Searching over 5,500,000 cases.


searching
Buy This Entire Record For $7.95

Official citation and/or docket number and footnotes (if any) for this case available with purchase.

Learn more about what you receive with purchase of this case.

Jocelyn v. Vanesha P.

State of New York Supreme Court, Appellate Division Third Judicial Department


December 10, 2009

IN THE MATTER OF JOCELYN II., APPELLANT,
v.
VANESHA P. ET AL., RESPONDENTS.

The opinion of the court was delivered by: Kavanagh, J.

MEMORANDUM AND ORDER

Calendar Date: October 23, 2009

Before: Rose, J.P., Kavanagh, Stein, McCarthy and Garry, JJ.

Bethene L. Simmons, Law Guardian, Chatham.

Appeal from an order of the Family Court of Columbia County (Nichols, J.), entered December 17, 2007, which dismissed petitioner's application, in a proceeding pursuant to Family Ct Act article 6, for custody of a child of respondent Vanesha P.

A neglect proceeding was commenced against respondent Vanesha P. (hereinafter the mother) after her child (born in 2005) was placed in the custody of the New York County Department of Social Services.*fn1 Petitioner, the mother's former paramour who had been responsible for caring for the child, commenced this proceeding in Family Court in Nassau County seeking custody of the child. After Family Court (Bennett, J.) determined that petitioner had standing to seek custody, it transferred the proceedings to Family Court in Columbia County. There, respondent Columbia County Department of Social Services (hereinafter DSS) commenced a permanent neglect proceeding that ultimately resulted in the termination of the mother's parental rights. Family Court (Nichols, J.), after a hearing, denied petitioner's custody petition, and determined that it was in the child's best interests that he stay in foster care and be freed for adoption. Upon the denial of her application for custody, petitioner now appeals.

We affirm. Petitioner argues that once it was determined that she had standing to seek custody of the child, DSS was required to make diligent efforts to reunite the child with her. In fact, no such obligation exists because petitioner was not the subject of a parental rights termination proceeding (see Social Services Law § 384-b [7] [a]). In any event, we note that, in addition to missing three court appearances with respect to this petition, petitioner has failed to contact DSS to arrange for visits with the child or to have any communication with him. Moreover, while petitioner argues that she should be allowed to adopt the child and not be placed at a disadvantage because of her status as a single, unmarried person (see 18 NYCRR 421.16 [d]), that consideration is not relevant because she never commenced an adoption proceeding. The only proceeding before Family Court was petitioner's application for custody and, in that proceeding, Family Court specifically noted that, while granting custody of the child to DSS, it was "without prejudice for frankly anyone, including [petitioner,] to seek foster parent status with respect to this child... if she chooses." As such, Family Court did not make any ruling with respect to petitioner's adoption of the child, and her arguments as they pertain to adoption are without merit.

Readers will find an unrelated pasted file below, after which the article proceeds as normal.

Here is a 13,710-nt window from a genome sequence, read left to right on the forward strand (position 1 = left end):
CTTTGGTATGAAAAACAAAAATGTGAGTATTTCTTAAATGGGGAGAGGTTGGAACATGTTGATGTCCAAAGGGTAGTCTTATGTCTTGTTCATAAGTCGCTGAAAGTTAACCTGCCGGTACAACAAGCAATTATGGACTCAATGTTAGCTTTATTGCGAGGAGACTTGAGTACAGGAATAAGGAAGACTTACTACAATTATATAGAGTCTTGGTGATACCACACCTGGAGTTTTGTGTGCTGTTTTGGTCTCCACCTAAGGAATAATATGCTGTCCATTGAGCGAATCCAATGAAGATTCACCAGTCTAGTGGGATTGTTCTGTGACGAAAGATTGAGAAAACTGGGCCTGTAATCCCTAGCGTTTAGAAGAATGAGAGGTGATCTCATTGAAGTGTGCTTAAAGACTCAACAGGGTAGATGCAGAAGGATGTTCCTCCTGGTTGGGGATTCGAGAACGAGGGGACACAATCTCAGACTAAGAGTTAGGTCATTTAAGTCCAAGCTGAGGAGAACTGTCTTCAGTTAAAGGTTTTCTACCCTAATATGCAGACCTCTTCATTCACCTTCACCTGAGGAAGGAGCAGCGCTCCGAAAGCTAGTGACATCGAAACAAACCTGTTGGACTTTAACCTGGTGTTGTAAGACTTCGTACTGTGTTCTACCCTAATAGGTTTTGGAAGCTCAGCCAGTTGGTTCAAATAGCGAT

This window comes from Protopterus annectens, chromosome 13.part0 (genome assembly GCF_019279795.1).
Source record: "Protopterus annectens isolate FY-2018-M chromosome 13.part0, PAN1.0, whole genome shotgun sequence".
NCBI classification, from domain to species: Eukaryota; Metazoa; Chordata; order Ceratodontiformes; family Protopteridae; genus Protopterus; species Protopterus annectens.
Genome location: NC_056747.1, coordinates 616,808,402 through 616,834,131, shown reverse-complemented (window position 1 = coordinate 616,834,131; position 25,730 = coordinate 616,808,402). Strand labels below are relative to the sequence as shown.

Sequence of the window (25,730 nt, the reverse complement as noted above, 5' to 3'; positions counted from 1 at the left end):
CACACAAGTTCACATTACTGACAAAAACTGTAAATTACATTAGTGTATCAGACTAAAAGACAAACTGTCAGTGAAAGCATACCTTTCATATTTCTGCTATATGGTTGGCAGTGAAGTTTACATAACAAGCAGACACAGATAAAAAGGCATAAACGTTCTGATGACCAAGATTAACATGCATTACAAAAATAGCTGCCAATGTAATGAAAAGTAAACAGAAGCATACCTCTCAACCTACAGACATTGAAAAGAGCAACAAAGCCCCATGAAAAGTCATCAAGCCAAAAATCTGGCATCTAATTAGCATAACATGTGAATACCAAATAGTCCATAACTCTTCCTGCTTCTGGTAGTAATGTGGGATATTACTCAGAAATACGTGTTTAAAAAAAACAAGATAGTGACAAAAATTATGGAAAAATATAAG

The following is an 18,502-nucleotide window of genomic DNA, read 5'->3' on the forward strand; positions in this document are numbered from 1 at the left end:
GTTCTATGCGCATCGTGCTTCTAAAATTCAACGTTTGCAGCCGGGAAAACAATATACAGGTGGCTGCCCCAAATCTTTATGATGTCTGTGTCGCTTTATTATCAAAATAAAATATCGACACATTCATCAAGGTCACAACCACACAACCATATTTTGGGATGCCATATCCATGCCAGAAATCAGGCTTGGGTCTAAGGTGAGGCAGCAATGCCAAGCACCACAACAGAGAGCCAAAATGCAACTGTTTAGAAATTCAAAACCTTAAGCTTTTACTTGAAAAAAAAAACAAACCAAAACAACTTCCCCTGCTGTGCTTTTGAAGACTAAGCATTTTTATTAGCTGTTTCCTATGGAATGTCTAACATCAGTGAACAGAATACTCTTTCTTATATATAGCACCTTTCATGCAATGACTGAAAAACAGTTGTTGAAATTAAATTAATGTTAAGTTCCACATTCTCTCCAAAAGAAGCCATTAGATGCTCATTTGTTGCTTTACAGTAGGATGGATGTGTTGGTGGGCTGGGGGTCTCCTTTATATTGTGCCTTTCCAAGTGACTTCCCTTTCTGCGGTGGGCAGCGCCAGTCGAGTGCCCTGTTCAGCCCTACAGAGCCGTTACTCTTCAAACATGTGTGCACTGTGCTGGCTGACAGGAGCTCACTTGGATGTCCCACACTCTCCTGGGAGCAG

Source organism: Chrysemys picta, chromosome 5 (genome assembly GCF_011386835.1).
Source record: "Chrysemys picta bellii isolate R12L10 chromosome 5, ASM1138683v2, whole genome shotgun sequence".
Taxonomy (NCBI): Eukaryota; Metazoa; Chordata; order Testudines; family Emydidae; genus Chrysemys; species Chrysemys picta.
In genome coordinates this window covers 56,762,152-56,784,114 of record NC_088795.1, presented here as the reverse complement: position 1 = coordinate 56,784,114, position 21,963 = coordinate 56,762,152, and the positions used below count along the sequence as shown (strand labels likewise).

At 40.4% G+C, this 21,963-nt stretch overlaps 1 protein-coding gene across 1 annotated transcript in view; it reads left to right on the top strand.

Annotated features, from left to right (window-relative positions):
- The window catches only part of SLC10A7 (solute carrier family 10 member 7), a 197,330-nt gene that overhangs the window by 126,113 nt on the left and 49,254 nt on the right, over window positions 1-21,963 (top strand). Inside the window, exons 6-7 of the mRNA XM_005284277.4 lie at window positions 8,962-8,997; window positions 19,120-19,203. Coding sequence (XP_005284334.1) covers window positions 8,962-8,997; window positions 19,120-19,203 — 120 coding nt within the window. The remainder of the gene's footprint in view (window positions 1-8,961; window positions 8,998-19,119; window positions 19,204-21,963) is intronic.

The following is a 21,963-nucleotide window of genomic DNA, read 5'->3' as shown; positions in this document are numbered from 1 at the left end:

Moreover, we find that a sound and substantial basis exists in the record for Family Court's conclusion that it was not in the best interests of the child to grant petitioner custody (see Matter of Haylee RR., 47 AD3d 1093, 1096 [2008]; Matter of Brittney U., 44 AD3d 1124, 1125 [2007], lv denied 9 NY3d 816 [2007]; Matter of Donald W., 17 AD3d 728, 729 [2005], lv denied 5 NY3d 705 [2005]). While petitioner undoubtedly played an important role in caring for the child after he was born,*fn2 she has had no contact with him since he was placed in a foster home where he resides with his two biological siblings. In fact, it appears that the child is thriving in foster care and the foster mother has commenced proceedings to adopt him and his siblings. Petitioner, on the other hand, is unemployed and currently lives with her brother and his adolescent son. She has serious physical limitations that have made it impossible for her to care for her own 13-year-old son, who now resides with petitioner's mother in Florida. Simply stated, there is no credible evidence in the record to support petitioner's assertion that she can adequately care for this child. Accordingly, we find that Family Court properly determined that it was not in the child's best interests for custody to be awarded to petitioner.

Rose, J.P., Stein, McCarthy and Garry, JJ., concur.

ORDERED that the order is affirmed, without costs.


Buy This Entire Record For $7.95

Official citation and/or docket number and footnotes (if any) for this case available with purchase.

Learn more about what you receive with purchase of this case.